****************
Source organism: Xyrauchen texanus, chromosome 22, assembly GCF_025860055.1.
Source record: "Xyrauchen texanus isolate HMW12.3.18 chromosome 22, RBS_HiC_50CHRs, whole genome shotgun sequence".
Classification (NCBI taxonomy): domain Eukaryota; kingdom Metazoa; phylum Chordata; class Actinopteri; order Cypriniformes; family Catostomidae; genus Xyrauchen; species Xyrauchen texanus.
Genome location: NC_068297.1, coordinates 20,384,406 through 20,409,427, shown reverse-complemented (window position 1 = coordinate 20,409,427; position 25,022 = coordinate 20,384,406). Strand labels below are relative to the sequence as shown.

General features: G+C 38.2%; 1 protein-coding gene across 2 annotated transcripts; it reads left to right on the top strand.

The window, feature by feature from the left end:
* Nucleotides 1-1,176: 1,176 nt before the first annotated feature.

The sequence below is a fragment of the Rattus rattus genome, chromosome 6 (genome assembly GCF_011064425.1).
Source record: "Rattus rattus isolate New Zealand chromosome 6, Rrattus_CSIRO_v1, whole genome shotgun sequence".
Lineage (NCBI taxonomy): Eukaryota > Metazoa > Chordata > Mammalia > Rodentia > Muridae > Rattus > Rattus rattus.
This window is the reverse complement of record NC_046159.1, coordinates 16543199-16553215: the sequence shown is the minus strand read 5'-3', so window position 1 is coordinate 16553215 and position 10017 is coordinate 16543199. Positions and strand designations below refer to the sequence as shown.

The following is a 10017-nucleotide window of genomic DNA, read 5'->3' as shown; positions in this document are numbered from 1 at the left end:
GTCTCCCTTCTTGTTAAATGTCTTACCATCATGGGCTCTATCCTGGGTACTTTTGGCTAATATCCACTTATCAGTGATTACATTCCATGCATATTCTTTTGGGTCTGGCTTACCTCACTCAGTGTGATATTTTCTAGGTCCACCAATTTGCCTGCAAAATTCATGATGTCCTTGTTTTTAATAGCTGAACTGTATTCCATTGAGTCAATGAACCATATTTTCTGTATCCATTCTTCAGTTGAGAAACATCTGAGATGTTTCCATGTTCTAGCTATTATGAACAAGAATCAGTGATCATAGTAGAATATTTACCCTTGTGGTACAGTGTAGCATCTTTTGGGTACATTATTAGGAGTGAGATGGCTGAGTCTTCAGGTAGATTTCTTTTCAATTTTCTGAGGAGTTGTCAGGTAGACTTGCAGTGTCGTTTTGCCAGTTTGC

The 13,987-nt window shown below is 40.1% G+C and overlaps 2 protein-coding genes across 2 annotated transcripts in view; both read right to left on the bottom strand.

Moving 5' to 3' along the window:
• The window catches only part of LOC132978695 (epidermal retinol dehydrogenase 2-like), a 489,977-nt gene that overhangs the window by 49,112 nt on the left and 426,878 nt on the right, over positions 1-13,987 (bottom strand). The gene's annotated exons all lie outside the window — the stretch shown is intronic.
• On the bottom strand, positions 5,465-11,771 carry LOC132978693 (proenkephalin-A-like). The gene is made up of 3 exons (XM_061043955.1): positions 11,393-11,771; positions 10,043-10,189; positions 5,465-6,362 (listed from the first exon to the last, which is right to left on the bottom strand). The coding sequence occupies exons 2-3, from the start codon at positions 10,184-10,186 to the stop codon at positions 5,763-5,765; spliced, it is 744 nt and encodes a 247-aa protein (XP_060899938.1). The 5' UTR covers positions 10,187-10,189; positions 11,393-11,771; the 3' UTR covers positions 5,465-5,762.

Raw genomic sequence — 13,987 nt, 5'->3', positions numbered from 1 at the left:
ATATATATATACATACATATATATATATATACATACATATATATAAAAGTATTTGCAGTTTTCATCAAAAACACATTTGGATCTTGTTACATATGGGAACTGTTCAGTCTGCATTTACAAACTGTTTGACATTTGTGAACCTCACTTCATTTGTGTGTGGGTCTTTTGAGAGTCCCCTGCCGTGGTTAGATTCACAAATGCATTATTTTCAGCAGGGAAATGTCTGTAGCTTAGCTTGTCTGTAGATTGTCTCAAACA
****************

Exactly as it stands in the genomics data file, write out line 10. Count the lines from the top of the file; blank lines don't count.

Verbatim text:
Lineage (NCBI taxonomy): Eukaryota > Metazoa > Chordata > Mammalia > Rodentia > Muridae > Rattus > Rattus rattus.